Pakistan faces an incipient financial crisis. The burgeoning current account deficit over the last two years in the external balance of payments has led to a serious haemorrhaging of the foreign exchange reserves. These reserves have fallen by $8.3 billion since June of 2016 and now stand at $9.8 billion. If ‘swap’ funds with the SBP are excluded then the actual level of reserves is only $3.4 billion, not even enough to finance one month’s imports.
Strong actions ought to have been taken in 2017-18 to prevent the imminent financial downturn. But this was the year prior to the elections and the incumbent government preferred to make only relatively mild moves. Some steps even aggravated the situation like the big income tax breaks in the Budget of 2018-19.
We now have passive economic governance. By the time the newly elected government comes in the economic conditions may have worsened even more.
The obvious option is for the new government to go back to the IMF. The fundamental problem is that in the election campaign no major political party has recognised fully the magnitude of the impending financial crisis, the usual offering of gifts to the people is at a peak, raising expectations at exactly the wrong time.
Therefore, there are two possible scenarios. First, going back to the IMF will mean acceptance of tough prior actions like probably a further steep devaluation, rise in tax rates and energy prices and so on. Given the vulnerable position that the country will be in, non-economic conditionalities may also be introduced bilaterally by the largest member of the IMF Executive Board. The alternative option of seeking support from friendly countries is unlikely to fill the huge external financing requirement of over $26 billion in 2018-19 in the ‘business as usual ‘scenario.
The second scenario is one in which the party in power hopefully rises to the occasion and calls for a political dialogue to arrive at a broad-based consensus on the difficult actions and deep structural reforms to be undertaken. The only party which has come close to highlighting the need for national consensus at this time, even to the extent of formation of a national coalition government is the PML-N. This should be recognised as a serious proposal in the face of the very difficult days that lie ahead for Pakistan on the economic front.
The immediate challenge for a new government is the macroeconomic situation as Pakistan’s balance of payment (BOP) situation continues to deteriorate. The flow of funds resulting from the tax amnesty and from an expected loan from China will, at best, give temporary relief. This is because the BOP situation is a manifestation on an underlying crisis of international competitiveness of our economy that the new government will need to address, which results in our ability to earn foreign exchange falling short of foreign exchange requirements as growth rates begin to rise. It also leads to low productivity and low social mobility.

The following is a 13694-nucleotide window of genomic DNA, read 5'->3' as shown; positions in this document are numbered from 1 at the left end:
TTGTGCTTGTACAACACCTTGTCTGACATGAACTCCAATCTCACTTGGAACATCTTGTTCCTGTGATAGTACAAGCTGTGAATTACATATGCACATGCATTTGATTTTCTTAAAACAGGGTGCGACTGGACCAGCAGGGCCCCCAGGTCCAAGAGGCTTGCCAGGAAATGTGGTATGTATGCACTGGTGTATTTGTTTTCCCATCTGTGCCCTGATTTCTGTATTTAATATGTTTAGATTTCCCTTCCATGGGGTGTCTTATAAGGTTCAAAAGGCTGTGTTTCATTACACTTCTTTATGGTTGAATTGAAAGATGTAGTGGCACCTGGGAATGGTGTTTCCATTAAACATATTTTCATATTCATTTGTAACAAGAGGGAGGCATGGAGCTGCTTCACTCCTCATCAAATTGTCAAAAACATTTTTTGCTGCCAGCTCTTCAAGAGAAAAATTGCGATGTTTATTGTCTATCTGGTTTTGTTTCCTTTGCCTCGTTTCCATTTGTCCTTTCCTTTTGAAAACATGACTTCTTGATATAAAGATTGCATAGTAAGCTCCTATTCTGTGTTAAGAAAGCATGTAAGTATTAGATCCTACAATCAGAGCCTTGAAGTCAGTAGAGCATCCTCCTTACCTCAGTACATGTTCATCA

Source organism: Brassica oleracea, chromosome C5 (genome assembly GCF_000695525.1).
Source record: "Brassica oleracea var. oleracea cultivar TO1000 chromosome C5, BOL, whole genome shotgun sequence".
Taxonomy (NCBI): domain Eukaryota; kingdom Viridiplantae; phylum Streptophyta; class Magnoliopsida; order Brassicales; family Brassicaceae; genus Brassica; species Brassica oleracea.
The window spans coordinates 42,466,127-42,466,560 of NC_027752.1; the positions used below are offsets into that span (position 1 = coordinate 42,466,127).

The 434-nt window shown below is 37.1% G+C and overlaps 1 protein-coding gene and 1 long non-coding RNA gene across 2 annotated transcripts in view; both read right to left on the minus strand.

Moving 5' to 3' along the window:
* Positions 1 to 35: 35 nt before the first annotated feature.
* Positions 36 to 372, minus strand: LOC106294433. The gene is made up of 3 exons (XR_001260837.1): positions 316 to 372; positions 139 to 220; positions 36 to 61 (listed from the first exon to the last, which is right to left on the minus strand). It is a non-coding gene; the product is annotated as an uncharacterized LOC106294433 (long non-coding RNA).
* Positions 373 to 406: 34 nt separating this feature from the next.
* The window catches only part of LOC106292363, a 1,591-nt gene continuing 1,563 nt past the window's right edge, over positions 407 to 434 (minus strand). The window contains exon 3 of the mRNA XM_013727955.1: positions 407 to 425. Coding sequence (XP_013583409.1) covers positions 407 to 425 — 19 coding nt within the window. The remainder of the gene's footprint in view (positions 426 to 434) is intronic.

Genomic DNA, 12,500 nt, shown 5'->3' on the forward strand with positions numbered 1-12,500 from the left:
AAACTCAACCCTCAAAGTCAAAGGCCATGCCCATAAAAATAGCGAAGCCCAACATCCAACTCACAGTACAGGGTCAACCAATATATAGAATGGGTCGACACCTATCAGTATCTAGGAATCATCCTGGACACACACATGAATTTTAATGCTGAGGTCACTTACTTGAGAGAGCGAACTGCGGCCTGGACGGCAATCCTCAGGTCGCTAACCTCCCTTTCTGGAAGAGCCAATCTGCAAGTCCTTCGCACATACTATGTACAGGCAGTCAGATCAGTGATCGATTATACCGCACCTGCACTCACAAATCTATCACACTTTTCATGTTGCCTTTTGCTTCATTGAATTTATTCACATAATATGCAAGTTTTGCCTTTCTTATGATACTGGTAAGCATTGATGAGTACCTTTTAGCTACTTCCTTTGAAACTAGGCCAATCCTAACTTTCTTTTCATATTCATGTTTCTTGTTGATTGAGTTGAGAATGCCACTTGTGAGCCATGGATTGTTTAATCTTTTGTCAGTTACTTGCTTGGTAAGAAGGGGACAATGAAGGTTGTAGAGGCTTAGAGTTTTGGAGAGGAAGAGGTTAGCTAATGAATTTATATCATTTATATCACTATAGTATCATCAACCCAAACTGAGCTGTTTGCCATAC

The main difference between parties is in their underlying ethos. The PPP is raising issues of social policy, redistribution, women’s empowerment and the revival of agriculture. The Bhook Mitao programme (women-run subsidised food outlets at the level of union councils), benchmarking the minimum wage to a living wage, universalisation of the Employees’ Old-Age Benefits Institution (EOBI) pensions and the provision of agricultural subsidies directly to poor farmers through the Kisan Card are some of its promises.
The party claims that it has a credible track record in delivering social programmes and cites the Benazir Income Support and the Lady Health Workers programmes as examples. Its emphasis is thus very much in the realm of left-of-centre social democratic parties. Both the PML-N and the PTI are right-of-centre and neo-liberal in their orientation, although with important differences in emphasis. The PML-N emphasises high rates of GDP growth without much concern for distribution, provision of bricks-and-mortar infrastructure and energy provision. It mentions its success in enhancing growth, bringing CPEC to Pakistan and claims to have ended loadshedding.
The PTI is ambivalent on most issues related to either growth or distribution, but emphasises almost solely the elimination of corruption to kick-start the economy. The underlying concept appears to be that existing institutions and policies are fine as they exist and will deliver growth and development provided that corruption in the political class is eliminated. However, one will say something definitive on its programme once its manifesto is presented. The foremost economic challenge will be to stabilise external imbalances in the economy. Exports have plummeted in the last five years and an unsustainable current account deficit exists, which is depleting both foreign exchange reserves and the value of the rupee. Also, circular debt in the power sector is close to Rs1 trillion. Both issues will require stabilisation of the economy, most likely under the gaze of the IMF. This will be painful as government expenditure will have to be reduced and taxes and tariffs will have to be increased. This is not a happy place to be for a new elected government.
The only consolation will be that every new government is usually saddled with a similar situation. The most important thing to watch out is how effectively the new government can negotiate with the IMF to insulate the poorest and the most vulnerable from the consequences of the stabilisation policies that will be put in place.
Published in Dawn, The Business and Finance Weekly, July 9th, 2018